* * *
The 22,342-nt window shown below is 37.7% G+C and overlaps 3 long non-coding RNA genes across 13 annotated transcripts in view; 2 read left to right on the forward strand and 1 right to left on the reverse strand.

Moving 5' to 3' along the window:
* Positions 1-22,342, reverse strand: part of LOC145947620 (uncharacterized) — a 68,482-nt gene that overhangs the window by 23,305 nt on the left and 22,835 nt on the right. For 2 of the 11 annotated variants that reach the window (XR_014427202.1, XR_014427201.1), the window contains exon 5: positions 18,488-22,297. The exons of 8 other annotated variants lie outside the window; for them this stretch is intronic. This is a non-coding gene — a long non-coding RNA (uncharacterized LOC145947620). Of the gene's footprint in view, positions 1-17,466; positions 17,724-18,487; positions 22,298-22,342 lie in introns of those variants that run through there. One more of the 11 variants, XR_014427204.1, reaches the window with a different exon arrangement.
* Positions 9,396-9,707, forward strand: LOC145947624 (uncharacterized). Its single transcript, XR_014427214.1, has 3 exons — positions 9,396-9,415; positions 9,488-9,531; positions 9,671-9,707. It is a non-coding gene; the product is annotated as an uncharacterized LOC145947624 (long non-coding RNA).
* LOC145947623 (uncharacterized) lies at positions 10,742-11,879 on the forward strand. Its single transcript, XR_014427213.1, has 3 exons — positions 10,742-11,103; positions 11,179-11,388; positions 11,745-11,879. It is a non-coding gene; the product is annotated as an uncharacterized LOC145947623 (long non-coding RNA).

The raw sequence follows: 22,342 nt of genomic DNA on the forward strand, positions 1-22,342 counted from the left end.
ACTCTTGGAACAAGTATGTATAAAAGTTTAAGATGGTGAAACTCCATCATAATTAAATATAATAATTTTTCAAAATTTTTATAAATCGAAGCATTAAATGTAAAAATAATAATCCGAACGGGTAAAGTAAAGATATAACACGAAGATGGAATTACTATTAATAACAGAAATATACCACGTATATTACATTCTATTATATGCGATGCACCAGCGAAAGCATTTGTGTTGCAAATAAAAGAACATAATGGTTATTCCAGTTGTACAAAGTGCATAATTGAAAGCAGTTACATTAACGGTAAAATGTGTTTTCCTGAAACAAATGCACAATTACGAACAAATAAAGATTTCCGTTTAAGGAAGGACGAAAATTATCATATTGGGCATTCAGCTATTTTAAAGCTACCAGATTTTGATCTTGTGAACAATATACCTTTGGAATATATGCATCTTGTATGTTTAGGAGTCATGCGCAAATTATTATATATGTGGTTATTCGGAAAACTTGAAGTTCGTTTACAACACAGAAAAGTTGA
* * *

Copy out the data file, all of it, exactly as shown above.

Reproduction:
The 22,342-nt window shown below is 37.7% G+C and overlaps 3 long non-coding RNA genes across 13 annotated transcripts in view; 2 read left to right on the forward strand and 1 right to left on the reverse strand.

Moving 5' to 3' along the window:
* Positions 1-22,342, reverse strand: part of LOC145947620 (uncharacterized) — a 68,482-nt gene that overhangs the window by 23,305 nt on the left and 22,835 nt on the right. For 2 of the 11 annotated variants that reach the window (XR_014427202.1, XR_014427201.1), the window contains exon 5: positions 18,488-22,297. The exons of 8 other annotated variants lie outside the window; for them this stretch is intronic. This is a non-coding gene — a long non-coding RNA (uncharacterized LOC145947620). Of the gene's footprint in view, positions 1-17,466; positions 17,724-18,487; positions 22,298-22,342 lie in introns of those variants that run through there. One more of the 11 variants, XR_014427204.1, reaches the window with a different exon arrangement.
* Positions 9,396-9,707, forward strand: LOC145947624 (uncharacterized). Its single transcript, XR_014427214.1, has 3 exons — positions 9,396-9,415; positions 9,488-9,531; positions 9,671-9,707. It is a non-coding gene; the product is annotated as an uncharacterized LOC145947624 (long non-coding RNA).
* LOC145947623 (uncharacterized) lies at positions 10,742-11,879 on the forward strand. Its single transcript, XR_014427213.1, has 3 exons — positions 10,742-11,103; positions 11,179-11,388; positions 11,745-11,879. It is a non-coding gene; the product is annotated as an uncharacterized LOC145947623 (long non-coding RNA).

The raw sequence follows: 22,342 nt of genomic DNA on the forward strand, positions 1-22,342 counted from the left end.
ACTCTTGGAACAAGTATGTATAAAAGTTTAAGATGGTGAAACTCCATCATAATTAAATATAATAATTTTTCAAAATTTTTATAAATCGAAGCATTAAATGTAAAAATAATAATCCGAACGGGTAAAGTAAAGATATAACACGAAGATGGAATTACTATTAATAACAGAAATATACCACGTATATTACATTCTATTATATGCGATGCACCAGCGAAAGCATTTGTGTTGCAAATAAAAGAACATAATGGTTATTCCAGTTGTACAAAGTGCATAATTGAAAGCAGTTACATTAACGGTAAAATGTGTTTTCCTGAAACAAATGCACAATTACGAACAAATAAAGATTTCCGTTTAAGGAAGGACGAAAATTATCATATTGGGCATTCAGCTATTTTAAAGCTACCAGATTTTGATCTTGTGAACAATATACCTTTGGAATATATGCATCTTGTATGTTTAGGAGTCATGCGCAAATTATTATATATGTGGTTATTCGGAAAACTTGAAGTTCGTTTACAACACAGAAAAGTTGA